Five years after the Sustainable Groundwater Management Act (SGMA) became law in California, USC Sol Price School of Public Policy researchers examined the progress made and the obstacles stakeholders face as the state aims for sustainable groundwater use by 2042.
Price Associate Professor William Leach and Professor Shui-Yan Tang, along with USC Price alumnus and Georgia Institute of Technology Professor Brian An, published their findings in two journals this fall. Their work is supported by a grant from the John Randolph Haynes and Dora Haynes Foundation.
Many may not realize that groundwater provides nearly 40% of water used in California in normal years, and up to 60% in drought years like 2021. To prevent overdraft, which occurs when groundwater is repeatedly pumped at a faster rate than it can be replaced, lawmakers passed SGMA in 2014. It requires local stakeholders like irrigation districts and county governments to form Groundwater Sustainability Agencies (GSAs). Together, they are tasked with creating plans that show how they will eliminate overdraft within 20 years.
The research team surveyed 68 GSAs in the summer and fall of 2019, and quickly learned that forming GSAs did not always come easily.
Many may not realize that groundwater provides nearly 40% of water used in California in normal years, and up to 60% in drought years like 2021
In their first paper, published in the Journal of the American Water Resources Association they found the two most common obstacles to organizing GSAs were a lack of trust and too many diverse interests among stakeholders. Indeed, 57% of respondents said they somewhat agree, agree or strongly agree that "stakeholders did not trust one another," and 51% said "stakeholders had too many diverse interests."
Once formed, GSAs also sometimes struggled to come up with a plan to achieve groundwater sustainability within the two-decade timeframe. The most significant barriers to producing an attainable plan, according to the research, were the lack of financial resources and the state's requirement to coordinate plans among GSAs in the same region.
The research team asked respondents a number of questions, including some centered on what they believe to be the most significant problems facing water basins. Perhaps surprisingly, a majority of those surveyed only rated one issue as at least a "moderate problem": the depletion of groundwater levels. Other problems, including groundwater quality and storage, did not rank as highly.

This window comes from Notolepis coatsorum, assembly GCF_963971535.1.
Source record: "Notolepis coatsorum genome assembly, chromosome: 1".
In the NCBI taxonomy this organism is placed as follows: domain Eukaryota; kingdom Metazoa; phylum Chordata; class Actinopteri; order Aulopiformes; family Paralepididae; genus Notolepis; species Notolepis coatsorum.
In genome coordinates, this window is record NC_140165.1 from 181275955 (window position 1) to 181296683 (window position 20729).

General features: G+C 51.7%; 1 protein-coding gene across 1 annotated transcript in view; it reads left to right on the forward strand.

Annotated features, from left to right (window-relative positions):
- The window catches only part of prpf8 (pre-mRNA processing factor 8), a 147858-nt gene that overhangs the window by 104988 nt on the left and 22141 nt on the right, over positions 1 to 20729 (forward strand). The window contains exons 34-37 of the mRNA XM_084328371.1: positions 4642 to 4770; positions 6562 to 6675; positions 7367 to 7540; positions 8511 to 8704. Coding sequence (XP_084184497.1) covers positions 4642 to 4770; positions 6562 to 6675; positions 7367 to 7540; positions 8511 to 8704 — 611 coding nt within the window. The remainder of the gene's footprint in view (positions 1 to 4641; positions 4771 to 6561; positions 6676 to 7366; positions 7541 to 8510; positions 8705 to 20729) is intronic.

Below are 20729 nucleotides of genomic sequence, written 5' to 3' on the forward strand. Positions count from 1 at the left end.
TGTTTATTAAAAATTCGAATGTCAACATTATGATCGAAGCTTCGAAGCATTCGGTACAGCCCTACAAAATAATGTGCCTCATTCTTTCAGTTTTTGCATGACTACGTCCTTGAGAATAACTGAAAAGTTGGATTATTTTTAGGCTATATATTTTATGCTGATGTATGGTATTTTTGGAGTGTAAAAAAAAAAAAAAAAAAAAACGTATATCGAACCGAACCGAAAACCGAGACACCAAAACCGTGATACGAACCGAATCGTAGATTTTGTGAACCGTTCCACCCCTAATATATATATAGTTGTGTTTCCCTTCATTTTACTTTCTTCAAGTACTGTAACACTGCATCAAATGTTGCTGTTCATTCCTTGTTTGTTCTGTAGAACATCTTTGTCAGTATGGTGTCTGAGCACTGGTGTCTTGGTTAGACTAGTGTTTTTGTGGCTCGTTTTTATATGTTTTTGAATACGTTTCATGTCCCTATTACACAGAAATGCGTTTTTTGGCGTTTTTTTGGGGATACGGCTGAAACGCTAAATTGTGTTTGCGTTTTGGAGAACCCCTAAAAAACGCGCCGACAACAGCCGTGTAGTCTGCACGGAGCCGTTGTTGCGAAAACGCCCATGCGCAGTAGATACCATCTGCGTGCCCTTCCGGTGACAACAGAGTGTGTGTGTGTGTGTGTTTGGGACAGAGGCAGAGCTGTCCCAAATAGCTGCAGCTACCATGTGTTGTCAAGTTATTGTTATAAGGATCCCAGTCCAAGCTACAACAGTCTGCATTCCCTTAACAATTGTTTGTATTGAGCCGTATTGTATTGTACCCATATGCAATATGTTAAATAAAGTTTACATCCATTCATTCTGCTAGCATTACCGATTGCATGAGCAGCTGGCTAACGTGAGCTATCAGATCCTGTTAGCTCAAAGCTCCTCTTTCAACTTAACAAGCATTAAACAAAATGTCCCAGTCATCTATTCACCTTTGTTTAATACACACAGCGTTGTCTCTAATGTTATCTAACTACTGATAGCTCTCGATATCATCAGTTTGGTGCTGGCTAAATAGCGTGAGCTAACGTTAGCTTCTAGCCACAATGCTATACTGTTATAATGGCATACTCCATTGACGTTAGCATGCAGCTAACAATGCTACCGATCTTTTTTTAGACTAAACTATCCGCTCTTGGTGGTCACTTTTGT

The two most common obstacles to organizing GSAs were a lack of trust and too many diverse interests among stakeholders
The research also revealed promising answers from stakeholders about SGMA's mission: about three-fourths of respondents at least somewhat agreed that SGMA will enhance groundwater sustainability. Interestingly, those surveyed in the South Central region had the highest confidence in the Act and in GSA governance despite being in the area with the biggest groundwater challenges.
"This juxtaposition suggests that groundwater stakeholders in the South Central region may have matched their greater needs with more effective investments in building GSAs capable of meeting those needs," the research states.
In the second paper, published in Environmental Science and Policy, An, Tang and Leach argued that rules designed to protect stakeholder autonomy can encourage a diverse group of members to participate and share resources, including those who are often marginalized. They suggest that this approach also boosts confidence in sustainability efforts thanks to strengthened collaboration.
The Price professors believe lawmakers can alleviate stakeholders' frustrations through sensible policies.
"For any mandate to work, the state government needs to establish rewards and penalties to hold local entities accountable. Simultaneously, the state government must also allow for considerable flexibility and assist local entities in resolving potential conflicts before committing to any formalized collective-choice arrangements," Tang said.
Leach said that because climate change is causing increasingly dry and unreliable winters, groundwater managers are facing "a moving target" when aiming to hit 2042 goals.
"To succeed, they will need to make thousands of difficult choices," said Leach, who also teaches classes for Price's online Master of Public Administration program. "Still, there's reason for hope because SGMA gives California its first compressive statewide framework for managing groundwater."
Leach believes SGMA gives local leaders enough authority and incentives to achieve sustainability. However, just in case, he noted that the Act includes a "state backstop"—an insurance policy which enables Sacramento to step in if GSAs fail. Just this month, the Los Angeles Times reported that the Department of Water Resources notified six agencies in the San Joaquin Valley that their plans have deficiencies requiring correction.
As Leach and Tang acknowledge in their research, the rules included in SGMA are complex. Yet their intention is simple: ensure future generations of Californians have enough clean water.
Given the state's vital agricultural position (two-thirds of America's fruits and nuts grow here) SGMA's success is critical to the entire country.
"Overall, I'm optimistic that Californians will rise to the challenge of achieving sustainable use ahead of the statutory deadline of 2042. Researchers at USC and around the nation are tracking SGMA implementation closely to verify whether that optimism is warranted," Leach said.
It may be easy to be daunted by the enormity of the task, and stakeholders have only just begun their journey toward sustainability. Still, the research shows that by blending collaborative partnerships with support from the state, the ambitious goals are genuinely achievable.